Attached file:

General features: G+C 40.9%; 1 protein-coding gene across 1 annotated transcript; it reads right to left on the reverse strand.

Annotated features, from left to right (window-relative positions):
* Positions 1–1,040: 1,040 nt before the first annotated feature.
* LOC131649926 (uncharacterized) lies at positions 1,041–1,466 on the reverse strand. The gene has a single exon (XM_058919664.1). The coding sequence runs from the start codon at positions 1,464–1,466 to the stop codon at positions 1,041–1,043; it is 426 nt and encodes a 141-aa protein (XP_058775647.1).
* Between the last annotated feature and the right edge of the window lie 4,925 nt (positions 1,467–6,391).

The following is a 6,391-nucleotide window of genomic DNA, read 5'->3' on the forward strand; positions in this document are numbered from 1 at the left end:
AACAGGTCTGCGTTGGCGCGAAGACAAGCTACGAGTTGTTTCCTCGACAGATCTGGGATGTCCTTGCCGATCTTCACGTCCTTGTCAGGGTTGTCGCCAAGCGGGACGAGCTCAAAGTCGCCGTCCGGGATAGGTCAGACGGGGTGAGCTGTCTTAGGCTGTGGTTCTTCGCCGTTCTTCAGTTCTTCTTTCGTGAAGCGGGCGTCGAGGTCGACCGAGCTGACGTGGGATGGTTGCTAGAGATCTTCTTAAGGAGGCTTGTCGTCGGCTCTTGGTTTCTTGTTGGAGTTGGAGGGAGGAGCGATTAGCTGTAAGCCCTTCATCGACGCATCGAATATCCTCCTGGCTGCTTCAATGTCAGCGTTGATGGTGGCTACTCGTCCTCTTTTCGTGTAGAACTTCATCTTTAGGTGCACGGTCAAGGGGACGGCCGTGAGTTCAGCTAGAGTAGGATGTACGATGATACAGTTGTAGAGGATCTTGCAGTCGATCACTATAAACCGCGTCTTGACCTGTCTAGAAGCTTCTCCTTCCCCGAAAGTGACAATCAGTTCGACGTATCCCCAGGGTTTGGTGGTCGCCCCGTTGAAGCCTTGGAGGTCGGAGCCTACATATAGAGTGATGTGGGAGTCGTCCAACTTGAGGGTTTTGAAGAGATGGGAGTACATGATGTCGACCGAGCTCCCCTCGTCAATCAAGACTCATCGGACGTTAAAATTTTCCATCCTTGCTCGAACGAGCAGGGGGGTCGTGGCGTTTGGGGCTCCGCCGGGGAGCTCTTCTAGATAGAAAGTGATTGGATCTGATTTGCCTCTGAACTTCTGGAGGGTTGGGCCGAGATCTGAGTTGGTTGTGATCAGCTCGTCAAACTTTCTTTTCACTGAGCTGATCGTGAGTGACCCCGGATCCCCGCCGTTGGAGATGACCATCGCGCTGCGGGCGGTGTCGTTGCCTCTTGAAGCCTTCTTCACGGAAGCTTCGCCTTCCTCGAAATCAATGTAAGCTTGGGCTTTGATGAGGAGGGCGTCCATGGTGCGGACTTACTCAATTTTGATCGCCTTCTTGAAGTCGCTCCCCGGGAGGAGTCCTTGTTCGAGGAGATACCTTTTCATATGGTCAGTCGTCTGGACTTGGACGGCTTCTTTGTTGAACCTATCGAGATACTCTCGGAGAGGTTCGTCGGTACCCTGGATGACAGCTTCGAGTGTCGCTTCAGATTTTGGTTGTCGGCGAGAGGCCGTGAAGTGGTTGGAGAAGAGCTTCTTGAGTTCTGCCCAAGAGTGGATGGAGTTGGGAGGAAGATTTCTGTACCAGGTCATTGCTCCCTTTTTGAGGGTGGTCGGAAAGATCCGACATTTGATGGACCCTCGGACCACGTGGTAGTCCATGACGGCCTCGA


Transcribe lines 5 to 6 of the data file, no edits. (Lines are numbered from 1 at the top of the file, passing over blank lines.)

* Between the last annotated feature and the right edge of the window lie 4,925 nt (positions 1,467–6,391).

The following is a 6,391-nucleotide window of genomic DNA, read 5'->3' on the forward strand; positions in this document are numbered from 1 at the left end: